Backhoe in a quarry

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Today, the European Commission gave its approval under state-aid law for large parts of the Act on the Phase-out of Coal-fired Power Plants.

The provisions governing the compensation to be received by operators of coal-fired power plants using hard coal have been approved. This decision sends an important signal and gives all those involved a reliable basis on which to plan.

This means that the auction-based system for hard coal is compatible with the state-aid rules and the European single market. The approval came in time for the successful bids from the first round of auction are to be awarded their contracts in December and will make it possible for 5 gigawatts worth of capacity in coal-fired power plants to be retired before the end of the year. This means that that the first round of auctions for hard coal, which was organised by the Bundesnetzagentur in August 2020, can be completed on schedule. There was one adjustment made to the rules on the exit from coal, concerning 2027: The last call for bids to retire capacity in 2027 is to be scrapped to ensure a consistent and high level of competition in the auctions leading up to that year. As of 2027, the decommissioning of coal-fired power plants using hard coal will therefore be based on regulatory provisions only.

As for the phase-out of lignite-fired power plants, it is likely that the European Commission will open a formal investigation. This means greater legal certainty for everyone involved, as there have been several instances where approvals under state-aid law granted by the European Commission were declared void by the European Courts on the grounds that no formal investigation had taken place. Unlike in the case of hard coal, the number of market participants in lignite-fired power plants is too small for auctions to be used to determine compensation amounts. This is why – in line with the recommendations made by the Commission for Growth, Structural Change and Employment – this issue is to be resolved by way of negotiations, compensation payments and a contract under public law with the companies affected. A formal investigation would not call that process into question.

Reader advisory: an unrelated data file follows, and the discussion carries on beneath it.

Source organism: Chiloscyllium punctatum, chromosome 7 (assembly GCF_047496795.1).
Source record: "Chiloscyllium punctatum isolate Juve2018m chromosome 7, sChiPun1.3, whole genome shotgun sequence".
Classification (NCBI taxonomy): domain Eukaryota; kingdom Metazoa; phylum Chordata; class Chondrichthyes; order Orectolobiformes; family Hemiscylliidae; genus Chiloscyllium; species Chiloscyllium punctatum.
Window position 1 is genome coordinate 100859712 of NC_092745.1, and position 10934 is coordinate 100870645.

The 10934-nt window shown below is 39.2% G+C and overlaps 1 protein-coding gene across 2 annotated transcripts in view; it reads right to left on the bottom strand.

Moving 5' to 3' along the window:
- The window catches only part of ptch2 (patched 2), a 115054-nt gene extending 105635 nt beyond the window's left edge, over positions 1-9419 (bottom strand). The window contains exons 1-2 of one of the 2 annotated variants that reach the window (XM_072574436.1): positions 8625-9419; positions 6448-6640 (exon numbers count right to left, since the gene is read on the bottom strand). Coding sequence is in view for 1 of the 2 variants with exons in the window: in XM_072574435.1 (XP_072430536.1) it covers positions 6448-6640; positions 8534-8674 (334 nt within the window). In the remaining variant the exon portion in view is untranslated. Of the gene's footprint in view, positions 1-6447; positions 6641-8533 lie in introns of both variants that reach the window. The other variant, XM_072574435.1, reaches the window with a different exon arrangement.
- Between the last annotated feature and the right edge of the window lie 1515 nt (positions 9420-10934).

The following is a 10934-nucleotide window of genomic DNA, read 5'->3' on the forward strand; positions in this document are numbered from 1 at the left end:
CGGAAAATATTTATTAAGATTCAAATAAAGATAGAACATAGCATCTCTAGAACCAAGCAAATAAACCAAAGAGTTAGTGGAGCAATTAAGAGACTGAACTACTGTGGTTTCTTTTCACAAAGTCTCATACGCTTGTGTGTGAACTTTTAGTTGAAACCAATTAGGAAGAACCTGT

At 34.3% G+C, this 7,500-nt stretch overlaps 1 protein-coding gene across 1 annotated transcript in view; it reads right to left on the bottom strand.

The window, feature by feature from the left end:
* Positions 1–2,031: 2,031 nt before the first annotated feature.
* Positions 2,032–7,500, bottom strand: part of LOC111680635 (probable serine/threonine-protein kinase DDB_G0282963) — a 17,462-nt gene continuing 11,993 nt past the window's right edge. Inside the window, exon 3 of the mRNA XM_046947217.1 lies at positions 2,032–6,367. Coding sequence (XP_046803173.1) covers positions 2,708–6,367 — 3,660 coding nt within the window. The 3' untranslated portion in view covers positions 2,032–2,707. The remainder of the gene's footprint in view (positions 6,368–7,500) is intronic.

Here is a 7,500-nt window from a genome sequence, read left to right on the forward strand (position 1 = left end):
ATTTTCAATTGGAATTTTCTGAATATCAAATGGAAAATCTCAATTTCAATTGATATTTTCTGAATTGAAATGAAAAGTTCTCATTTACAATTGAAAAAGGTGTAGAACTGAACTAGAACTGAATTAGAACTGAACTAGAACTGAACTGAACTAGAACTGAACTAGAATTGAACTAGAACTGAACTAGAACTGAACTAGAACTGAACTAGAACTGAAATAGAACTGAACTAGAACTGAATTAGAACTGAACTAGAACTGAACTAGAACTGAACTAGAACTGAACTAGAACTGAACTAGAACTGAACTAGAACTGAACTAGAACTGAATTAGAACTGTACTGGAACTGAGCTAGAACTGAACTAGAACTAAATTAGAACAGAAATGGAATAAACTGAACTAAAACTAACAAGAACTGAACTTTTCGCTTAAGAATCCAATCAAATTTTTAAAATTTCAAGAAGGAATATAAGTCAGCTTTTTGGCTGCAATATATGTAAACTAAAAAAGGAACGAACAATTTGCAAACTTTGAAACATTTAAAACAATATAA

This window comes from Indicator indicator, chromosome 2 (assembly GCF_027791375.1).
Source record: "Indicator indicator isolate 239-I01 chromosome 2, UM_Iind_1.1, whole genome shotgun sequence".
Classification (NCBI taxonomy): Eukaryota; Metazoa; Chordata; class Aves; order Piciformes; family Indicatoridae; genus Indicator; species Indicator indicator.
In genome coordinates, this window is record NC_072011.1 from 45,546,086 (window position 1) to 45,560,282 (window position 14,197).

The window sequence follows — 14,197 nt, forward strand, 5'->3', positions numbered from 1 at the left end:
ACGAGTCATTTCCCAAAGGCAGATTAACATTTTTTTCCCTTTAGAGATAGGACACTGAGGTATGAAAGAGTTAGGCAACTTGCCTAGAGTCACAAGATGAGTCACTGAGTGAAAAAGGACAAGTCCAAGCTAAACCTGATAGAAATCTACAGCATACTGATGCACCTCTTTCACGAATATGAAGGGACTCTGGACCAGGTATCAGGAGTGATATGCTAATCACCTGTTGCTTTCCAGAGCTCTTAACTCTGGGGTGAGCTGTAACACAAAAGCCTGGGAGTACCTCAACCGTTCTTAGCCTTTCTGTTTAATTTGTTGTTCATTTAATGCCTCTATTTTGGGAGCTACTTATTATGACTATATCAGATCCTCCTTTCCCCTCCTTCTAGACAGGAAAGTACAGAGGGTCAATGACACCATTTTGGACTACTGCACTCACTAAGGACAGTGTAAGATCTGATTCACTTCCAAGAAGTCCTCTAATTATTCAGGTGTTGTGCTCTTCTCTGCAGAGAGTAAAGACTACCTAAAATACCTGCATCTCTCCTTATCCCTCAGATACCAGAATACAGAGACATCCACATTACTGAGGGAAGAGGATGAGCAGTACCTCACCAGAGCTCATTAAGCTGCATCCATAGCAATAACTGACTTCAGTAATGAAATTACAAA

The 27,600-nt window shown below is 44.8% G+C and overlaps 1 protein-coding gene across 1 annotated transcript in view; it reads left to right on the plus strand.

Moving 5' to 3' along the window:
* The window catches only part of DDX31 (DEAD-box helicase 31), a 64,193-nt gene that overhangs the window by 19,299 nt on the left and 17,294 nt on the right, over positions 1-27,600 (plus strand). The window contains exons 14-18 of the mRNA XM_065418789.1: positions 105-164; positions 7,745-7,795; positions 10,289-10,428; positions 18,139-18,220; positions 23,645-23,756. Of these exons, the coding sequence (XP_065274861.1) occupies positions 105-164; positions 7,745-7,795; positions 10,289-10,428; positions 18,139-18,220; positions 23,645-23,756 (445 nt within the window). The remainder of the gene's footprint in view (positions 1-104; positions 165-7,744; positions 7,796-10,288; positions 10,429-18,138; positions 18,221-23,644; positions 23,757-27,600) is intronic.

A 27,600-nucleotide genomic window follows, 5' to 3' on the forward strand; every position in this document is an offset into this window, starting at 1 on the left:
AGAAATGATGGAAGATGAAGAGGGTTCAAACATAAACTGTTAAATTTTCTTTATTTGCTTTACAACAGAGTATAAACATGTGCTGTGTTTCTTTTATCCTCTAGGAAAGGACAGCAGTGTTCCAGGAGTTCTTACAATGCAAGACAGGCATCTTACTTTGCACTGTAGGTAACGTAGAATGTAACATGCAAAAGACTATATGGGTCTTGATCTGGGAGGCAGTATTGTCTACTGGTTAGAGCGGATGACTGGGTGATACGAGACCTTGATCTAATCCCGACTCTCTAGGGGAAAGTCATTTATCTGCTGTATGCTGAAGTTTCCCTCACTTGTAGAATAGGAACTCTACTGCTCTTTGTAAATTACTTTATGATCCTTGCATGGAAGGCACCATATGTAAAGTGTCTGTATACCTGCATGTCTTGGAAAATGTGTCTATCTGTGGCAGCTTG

The phase-out of coal will not be delayed. The investigation has no impact on the decommissioning of lignite-fired power plant capacity in Germany. The exit path, which stipulates for the first power plant to be taken off the grid on 31 December 2020, continues to apply and is being followed.